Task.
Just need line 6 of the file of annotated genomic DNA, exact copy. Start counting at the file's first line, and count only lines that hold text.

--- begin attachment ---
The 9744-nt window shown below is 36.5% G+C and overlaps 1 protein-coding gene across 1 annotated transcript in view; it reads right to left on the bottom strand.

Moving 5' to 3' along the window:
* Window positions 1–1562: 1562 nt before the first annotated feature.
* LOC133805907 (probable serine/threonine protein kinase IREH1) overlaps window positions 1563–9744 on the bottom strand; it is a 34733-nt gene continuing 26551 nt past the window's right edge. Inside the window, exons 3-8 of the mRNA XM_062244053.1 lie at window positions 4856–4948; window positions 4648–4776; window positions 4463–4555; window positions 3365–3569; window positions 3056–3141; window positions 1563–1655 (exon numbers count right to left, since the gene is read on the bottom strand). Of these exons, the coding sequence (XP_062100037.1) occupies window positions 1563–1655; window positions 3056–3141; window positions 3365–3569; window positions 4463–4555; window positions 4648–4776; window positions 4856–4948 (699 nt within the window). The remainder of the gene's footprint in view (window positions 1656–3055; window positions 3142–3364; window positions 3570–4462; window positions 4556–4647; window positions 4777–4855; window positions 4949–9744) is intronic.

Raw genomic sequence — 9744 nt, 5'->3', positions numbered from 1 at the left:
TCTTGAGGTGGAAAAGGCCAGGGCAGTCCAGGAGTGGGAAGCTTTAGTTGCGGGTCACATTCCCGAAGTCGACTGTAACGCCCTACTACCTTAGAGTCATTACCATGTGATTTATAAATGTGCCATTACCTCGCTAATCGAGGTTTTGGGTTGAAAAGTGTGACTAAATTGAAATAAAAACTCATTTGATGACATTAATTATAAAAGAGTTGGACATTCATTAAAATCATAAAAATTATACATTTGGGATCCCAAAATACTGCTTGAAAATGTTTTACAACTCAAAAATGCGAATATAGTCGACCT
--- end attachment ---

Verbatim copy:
TCTTGAGGTGGAAAAGGCCAGGGCAGTCCAGGAGTGGGAAGCTTTAGTTGCGGGTCACATTCCCGAAGTCGACTGTAACGCCCTACTACCTTAGAGTCATTACCATGTGATTTATAAATGTGCCATTACCTCGCTAATCGAGGTTTTGGGTTGAAAAGTGTGACTAAATTGAAATAAAAACTCATTTGATGACATTAATTATAAAAGAGTTGGACATTCATTAAAATCATAAAAATTATACATTTGGGATCCCAAAATACTGCTTGAAAATGTTTTACAACTCAAAAATGCGAATATAGTCGACCT